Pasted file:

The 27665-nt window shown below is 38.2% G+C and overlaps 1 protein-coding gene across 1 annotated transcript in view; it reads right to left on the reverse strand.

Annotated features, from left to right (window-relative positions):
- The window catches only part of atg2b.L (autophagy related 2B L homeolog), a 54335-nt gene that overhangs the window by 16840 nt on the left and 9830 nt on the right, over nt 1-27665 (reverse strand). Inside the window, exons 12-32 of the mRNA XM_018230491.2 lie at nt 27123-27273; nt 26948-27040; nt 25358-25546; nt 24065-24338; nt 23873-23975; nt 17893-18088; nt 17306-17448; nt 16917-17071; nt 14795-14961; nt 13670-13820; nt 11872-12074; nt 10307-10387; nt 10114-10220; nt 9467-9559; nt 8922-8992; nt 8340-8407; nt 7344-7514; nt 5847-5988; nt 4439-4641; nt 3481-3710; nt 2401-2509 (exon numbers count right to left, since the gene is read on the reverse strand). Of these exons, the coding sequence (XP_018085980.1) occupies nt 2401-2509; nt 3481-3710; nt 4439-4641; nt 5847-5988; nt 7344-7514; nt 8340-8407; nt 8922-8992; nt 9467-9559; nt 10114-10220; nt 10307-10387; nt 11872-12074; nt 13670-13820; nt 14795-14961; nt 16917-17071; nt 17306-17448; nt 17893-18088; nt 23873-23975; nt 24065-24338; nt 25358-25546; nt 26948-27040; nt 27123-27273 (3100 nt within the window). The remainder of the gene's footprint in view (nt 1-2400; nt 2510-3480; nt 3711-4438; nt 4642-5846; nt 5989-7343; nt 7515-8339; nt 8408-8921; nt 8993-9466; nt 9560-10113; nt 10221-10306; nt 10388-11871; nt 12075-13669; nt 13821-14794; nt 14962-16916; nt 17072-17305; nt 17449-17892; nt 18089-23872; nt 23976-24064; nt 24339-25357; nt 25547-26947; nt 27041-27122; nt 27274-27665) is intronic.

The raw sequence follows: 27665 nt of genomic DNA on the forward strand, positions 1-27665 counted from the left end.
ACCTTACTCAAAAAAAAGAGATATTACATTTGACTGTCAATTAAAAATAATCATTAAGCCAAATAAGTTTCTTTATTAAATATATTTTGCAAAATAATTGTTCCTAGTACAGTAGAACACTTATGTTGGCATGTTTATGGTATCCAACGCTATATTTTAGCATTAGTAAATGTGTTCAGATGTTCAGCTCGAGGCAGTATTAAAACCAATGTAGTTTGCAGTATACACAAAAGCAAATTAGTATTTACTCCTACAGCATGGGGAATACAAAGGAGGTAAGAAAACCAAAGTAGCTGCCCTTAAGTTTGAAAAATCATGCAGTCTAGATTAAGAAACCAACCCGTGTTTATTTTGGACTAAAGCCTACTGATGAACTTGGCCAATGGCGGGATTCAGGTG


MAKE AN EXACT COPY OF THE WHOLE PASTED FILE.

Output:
The 27665-nt window shown below is 38.2% G+C and overlaps 1 protein-coding gene across 1 annotated transcript in view; it reads right to left on the reverse strand.

Annotated features, from left to right (window-relative positions):
- The window catches only part of atg2b.L (autophagy related 2B L homeolog), a 54335-nt gene that overhangs the window by 16840 nt on the left and 9830 nt on the right, over nt 1-27665 (reverse strand). Inside the window, exons 12-32 of the mRNA XM_018230491.2 lie at nt 27123-27273; nt 26948-27040; nt 25358-25546; nt 24065-24338; nt 23873-23975; nt 17893-18088; nt 17306-17448; nt 16917-17071; nt 14795-14961; nt 13670-13820; nt 11872-12074; nt 10307-10387; nt 10114-10220; nt 9467-9559; nt 8922-8992; nt 8340-8407; nt 7344-7514; nt 5847-5988; nt 4439-4641; nt 3481-3710; nt 2401-2509 (exon numbers count right to left, since the gene is read on the reverse strand). Of these exons, the coding sequence (XP_018085980.1) occupies nt 2401-2509; nt 3481-3710; nt 4439-4641; nt 5847-5988; nt 7344-7514; nt 8340-8407; nt 8922-8992; nt 9467-9559; nt 10114-10220; nt 10307-10387; nt 11872-12074; nt 13670-13820; nt 14795-14961; nt 16917-17071; nt 17306-17448; nt 17893-18088; nt 23873-23975; nt 24065-24338; nt 25358-25546; nt 26948-27040; nt 27123-27273 (3100 nt within the window). The remainder of the gene's footprint in view (nt 1-2400; nt 2510-3480; nt 3711-4438; nt 4642-5846; nt 5989-7343; nt 7515-8339; nt 8408-8921; nt 8993-9466; nt 9560-10113; nt 10221-10306; nt 10388-11871; nt 12075-13669; nt 13821-14794; nt 14962-16916; nt 17072-17305; nt 17449-17892; nt 18089-23872; nt 23976-24064; nt 24339-25357; nt 25547-26947; nt 27041-27122; nt 27274-27665) is intronic.

The raw sequence follows: 27665 nt of genomic DNA on the forward strand, positions 1-27665 counted from the left end.
ACCTTACTCAAAAAAAAGAGATATTACATTTGACTGTCAATTAAAAATAATCATTAAGCCAAATAAGTTTCTTTATTAAATATATTTTGCAAAATAATTGTTCCTAGTACAGTAGAACACTTATGTTGGCATGTTTATGGTATCCAACGCTATATTTTAGCATTAGTAAATGTGTTCAGATGTTCAGCTCGAGGCAGTATTAAAACCAATGTAGTTTGCAGTATACACAAAAGCAAATTAGTATTTACTCCTACAGCATGGGGAATACAAAGGAGGTAAGAAAACCAAAGTAGCTGCCCTTAAGTTTGAAAAATCATGCAGTCTAGATTAAGAAACCAACCCGTGTTTATTTTGGACTAAAGCCTACTGATGAACTTGGCCAATGGCGGGATTCAGGTG